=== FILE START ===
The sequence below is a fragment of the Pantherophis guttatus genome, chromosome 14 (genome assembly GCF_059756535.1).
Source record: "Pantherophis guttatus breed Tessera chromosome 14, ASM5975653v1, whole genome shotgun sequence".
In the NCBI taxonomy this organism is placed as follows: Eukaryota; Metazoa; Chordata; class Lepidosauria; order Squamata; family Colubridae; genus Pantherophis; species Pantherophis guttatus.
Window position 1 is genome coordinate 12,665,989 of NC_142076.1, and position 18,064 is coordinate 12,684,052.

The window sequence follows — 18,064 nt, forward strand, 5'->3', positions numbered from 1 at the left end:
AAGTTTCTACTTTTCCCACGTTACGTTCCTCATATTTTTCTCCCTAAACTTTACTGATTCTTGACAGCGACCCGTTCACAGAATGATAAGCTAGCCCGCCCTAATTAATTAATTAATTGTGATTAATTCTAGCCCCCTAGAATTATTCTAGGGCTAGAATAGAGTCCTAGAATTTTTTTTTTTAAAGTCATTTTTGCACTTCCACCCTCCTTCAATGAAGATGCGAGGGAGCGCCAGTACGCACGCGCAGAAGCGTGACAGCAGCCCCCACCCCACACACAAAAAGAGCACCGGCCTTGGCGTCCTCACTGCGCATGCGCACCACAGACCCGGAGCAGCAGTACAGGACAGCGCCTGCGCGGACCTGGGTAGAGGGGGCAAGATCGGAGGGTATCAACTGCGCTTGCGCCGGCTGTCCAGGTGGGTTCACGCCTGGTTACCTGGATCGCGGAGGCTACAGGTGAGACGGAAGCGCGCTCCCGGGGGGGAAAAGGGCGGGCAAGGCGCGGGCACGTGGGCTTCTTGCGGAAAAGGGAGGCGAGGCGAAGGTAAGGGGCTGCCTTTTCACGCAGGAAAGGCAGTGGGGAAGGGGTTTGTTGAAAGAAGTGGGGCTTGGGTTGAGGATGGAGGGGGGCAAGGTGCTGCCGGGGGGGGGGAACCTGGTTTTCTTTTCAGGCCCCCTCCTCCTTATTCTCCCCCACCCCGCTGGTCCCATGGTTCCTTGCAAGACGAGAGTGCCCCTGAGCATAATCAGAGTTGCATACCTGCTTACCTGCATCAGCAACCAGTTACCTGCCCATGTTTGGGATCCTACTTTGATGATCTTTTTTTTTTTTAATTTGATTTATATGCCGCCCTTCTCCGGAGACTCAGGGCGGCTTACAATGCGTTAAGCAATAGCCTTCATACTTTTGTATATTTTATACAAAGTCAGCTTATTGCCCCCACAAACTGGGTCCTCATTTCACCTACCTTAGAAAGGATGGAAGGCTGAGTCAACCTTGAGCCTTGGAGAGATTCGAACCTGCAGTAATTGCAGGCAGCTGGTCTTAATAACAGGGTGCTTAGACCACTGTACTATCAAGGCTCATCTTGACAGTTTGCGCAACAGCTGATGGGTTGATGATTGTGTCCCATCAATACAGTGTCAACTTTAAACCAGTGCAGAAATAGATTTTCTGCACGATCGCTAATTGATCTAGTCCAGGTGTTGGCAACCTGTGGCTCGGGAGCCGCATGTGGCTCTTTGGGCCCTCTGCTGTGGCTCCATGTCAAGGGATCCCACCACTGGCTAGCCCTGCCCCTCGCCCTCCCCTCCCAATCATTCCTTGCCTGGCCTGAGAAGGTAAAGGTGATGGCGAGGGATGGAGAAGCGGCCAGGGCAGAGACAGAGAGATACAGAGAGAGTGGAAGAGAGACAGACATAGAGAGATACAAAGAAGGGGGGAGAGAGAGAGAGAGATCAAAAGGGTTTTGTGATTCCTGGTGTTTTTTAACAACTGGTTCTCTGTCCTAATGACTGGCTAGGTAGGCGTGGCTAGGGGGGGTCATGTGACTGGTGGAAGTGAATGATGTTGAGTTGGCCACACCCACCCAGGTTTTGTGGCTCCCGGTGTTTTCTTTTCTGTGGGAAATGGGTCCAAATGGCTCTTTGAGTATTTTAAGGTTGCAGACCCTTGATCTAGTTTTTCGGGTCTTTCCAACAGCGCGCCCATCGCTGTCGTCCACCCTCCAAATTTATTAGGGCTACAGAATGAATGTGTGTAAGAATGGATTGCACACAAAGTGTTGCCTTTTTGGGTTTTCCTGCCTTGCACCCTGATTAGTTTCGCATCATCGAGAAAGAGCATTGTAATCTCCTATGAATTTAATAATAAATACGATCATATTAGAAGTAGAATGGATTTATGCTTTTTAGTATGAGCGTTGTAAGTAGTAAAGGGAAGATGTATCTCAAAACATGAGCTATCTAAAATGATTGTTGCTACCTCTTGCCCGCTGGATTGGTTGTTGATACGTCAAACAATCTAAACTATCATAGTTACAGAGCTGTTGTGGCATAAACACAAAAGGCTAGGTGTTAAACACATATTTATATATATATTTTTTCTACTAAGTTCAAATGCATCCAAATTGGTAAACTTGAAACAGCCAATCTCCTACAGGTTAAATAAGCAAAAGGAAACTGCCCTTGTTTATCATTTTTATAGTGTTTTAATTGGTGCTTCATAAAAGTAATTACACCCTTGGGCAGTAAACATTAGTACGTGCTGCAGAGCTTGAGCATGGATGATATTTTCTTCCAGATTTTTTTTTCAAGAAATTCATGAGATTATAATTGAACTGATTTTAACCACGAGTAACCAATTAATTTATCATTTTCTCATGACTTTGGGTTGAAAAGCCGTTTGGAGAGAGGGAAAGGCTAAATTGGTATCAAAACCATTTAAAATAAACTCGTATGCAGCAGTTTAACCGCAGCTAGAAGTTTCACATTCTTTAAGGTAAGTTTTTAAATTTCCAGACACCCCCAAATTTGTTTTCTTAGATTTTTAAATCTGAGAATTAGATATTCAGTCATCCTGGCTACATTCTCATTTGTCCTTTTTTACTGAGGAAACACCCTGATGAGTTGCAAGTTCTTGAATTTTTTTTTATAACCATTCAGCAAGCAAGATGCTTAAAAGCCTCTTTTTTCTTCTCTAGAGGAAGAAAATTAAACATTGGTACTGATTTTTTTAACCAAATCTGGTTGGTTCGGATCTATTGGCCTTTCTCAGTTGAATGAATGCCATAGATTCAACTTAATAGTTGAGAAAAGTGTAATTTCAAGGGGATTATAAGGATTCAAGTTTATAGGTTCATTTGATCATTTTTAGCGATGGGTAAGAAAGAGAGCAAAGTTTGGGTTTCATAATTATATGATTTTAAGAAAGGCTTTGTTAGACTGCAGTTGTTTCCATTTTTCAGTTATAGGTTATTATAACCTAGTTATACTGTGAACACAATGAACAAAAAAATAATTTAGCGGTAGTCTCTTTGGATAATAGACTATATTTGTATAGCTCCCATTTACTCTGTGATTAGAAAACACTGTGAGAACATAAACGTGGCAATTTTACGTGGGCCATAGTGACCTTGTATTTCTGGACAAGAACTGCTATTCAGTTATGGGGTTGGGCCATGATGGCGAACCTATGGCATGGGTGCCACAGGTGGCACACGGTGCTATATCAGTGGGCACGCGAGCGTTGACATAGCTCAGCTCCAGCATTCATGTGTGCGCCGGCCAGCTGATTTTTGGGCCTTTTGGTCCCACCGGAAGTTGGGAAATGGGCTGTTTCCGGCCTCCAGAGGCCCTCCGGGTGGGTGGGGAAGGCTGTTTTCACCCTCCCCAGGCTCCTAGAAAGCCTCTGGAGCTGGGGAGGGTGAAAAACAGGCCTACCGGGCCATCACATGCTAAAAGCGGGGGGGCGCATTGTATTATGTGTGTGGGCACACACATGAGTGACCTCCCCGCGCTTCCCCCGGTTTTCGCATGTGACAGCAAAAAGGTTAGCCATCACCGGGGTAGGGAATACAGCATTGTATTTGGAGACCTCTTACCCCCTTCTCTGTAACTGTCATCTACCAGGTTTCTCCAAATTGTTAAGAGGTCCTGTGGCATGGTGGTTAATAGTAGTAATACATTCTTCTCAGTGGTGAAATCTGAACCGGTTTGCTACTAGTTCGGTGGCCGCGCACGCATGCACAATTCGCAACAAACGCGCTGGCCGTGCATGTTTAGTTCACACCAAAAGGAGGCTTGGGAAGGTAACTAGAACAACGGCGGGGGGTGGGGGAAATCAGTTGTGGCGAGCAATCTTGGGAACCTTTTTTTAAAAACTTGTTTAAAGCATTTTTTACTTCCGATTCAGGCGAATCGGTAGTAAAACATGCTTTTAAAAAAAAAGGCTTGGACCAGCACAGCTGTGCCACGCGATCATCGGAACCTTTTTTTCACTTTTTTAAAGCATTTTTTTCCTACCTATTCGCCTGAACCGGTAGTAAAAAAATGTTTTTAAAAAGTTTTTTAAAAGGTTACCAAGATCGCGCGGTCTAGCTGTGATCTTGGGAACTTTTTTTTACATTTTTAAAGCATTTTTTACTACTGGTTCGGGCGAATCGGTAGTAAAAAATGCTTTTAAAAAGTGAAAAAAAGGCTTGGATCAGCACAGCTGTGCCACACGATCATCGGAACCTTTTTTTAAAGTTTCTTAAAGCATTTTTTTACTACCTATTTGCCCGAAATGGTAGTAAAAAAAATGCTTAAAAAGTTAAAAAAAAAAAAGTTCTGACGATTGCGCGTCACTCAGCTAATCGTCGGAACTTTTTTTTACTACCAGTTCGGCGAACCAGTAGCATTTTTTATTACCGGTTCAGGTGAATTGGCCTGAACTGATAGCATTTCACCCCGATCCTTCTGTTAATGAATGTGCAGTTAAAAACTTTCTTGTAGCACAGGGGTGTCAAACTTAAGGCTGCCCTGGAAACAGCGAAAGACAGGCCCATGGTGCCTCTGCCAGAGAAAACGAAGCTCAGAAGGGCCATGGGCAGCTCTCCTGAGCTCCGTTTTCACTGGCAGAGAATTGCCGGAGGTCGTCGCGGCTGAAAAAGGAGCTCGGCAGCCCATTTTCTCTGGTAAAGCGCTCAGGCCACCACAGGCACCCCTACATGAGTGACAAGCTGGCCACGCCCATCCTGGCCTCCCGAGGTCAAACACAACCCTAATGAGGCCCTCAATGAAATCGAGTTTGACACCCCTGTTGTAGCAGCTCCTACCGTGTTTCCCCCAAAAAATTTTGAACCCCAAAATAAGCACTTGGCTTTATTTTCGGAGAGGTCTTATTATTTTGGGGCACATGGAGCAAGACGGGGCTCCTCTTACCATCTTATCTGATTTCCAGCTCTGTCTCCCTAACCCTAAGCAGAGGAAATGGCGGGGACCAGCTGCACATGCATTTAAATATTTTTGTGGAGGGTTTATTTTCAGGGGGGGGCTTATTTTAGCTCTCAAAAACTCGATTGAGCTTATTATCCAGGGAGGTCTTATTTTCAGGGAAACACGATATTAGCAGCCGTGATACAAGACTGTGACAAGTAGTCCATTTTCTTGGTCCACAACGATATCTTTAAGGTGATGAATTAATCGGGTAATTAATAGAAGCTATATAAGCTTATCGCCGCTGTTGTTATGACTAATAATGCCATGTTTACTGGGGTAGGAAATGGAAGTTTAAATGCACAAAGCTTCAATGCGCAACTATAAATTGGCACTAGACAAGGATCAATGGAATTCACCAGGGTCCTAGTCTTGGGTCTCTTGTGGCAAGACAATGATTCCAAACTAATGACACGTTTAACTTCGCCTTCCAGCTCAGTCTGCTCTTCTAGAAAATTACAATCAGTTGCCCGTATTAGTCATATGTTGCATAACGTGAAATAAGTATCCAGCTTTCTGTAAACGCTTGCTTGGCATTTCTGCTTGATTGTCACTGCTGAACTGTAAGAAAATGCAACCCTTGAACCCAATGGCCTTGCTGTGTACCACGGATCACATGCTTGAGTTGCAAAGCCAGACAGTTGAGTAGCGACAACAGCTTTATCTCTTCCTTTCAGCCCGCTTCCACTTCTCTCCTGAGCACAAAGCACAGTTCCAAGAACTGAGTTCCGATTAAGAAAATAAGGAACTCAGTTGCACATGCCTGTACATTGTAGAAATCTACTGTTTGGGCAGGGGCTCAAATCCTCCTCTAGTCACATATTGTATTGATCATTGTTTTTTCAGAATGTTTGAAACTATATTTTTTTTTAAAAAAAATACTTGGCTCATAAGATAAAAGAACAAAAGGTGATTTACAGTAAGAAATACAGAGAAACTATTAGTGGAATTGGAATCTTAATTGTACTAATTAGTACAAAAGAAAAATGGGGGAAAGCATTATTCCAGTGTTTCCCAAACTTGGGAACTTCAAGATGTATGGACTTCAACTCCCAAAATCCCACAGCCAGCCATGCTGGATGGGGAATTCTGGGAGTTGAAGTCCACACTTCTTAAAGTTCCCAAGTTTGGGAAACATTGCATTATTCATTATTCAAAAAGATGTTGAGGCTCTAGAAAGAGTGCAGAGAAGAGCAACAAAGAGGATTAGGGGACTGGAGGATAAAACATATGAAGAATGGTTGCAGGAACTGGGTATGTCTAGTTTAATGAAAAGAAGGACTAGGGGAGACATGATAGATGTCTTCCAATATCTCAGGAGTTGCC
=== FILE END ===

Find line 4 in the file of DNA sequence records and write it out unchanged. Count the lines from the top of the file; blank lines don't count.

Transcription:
Window position 1 is genome coordinate 12,665,989 of NC_142076.1, and position 18,064 is coordinate 12,684,052.